The Horse That Shies At Inanimate Objects By
The Roadside, And Will Sometimes Dash Itself Against A Tree
Or A Wall, Is Actuated By A Similar Superstition.
any essential difference between this belief of the dog or
horse and the belief of primitive man?
I maintain that an
intuitive animistic tendency (which Mr. Spencer repudiates),
and not dreams, lies at the root of all spiritualism. Would
Mr. Spencer have had us believe that the dog's fear of the
rolling parasol was a logical deduction from its canine
dreams? This would scarcely elucidate the problem. The dog
and the horse share apparently Schopenhauer's metaphysical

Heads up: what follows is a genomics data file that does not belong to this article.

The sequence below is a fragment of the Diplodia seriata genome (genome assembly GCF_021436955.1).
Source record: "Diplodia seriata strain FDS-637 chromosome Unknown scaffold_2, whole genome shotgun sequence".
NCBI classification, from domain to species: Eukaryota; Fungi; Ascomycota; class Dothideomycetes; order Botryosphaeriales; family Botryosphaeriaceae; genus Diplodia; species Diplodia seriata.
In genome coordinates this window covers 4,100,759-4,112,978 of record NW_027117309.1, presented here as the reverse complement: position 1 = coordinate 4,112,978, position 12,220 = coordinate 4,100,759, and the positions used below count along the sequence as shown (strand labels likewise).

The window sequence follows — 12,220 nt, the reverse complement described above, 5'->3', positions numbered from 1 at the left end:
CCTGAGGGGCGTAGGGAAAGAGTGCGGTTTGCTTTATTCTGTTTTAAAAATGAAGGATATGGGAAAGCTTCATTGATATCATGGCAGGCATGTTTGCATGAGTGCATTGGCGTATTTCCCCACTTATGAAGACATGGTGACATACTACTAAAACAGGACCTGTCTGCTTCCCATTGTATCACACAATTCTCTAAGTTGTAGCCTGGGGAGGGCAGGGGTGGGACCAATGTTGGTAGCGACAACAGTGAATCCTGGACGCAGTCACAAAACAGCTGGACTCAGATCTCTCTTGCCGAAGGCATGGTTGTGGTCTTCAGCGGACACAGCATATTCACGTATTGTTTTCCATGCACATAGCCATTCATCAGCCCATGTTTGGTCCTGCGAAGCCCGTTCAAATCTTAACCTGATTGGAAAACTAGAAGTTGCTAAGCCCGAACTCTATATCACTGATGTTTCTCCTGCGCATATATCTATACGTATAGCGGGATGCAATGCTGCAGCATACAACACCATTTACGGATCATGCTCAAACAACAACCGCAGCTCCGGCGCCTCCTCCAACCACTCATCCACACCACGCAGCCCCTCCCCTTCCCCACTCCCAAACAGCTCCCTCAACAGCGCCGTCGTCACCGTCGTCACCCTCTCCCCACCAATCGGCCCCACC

propensity with man.
The familiar aphorism of Statius: PRIMUS IN ORBE DEOS FECIT
TIMOR, points to the relation of animism first to the belief
in ghosts, thence to Polytheism, and ultimately to
Monotheism. I must apologise to those of the transcendental
school who, like Max Muller for instance (Introduction to the
'Science of Religion'), hold that we have 'a primitive
intuition of God'; which, after all, the professor derives,
like many others, from the 'yearning for something that
neither sense nor reason can supply'; and from the assumption
that 'there was in the heart of man from the very first a
feeling of incompleteness, of weakness, of dependency, &c.'
All this, I take it, is due to the aspirations of a much
later creature than the 'Pithecanthropus erectus,' to whom we
Probably spirits and ghosts were originally of an evil kind.
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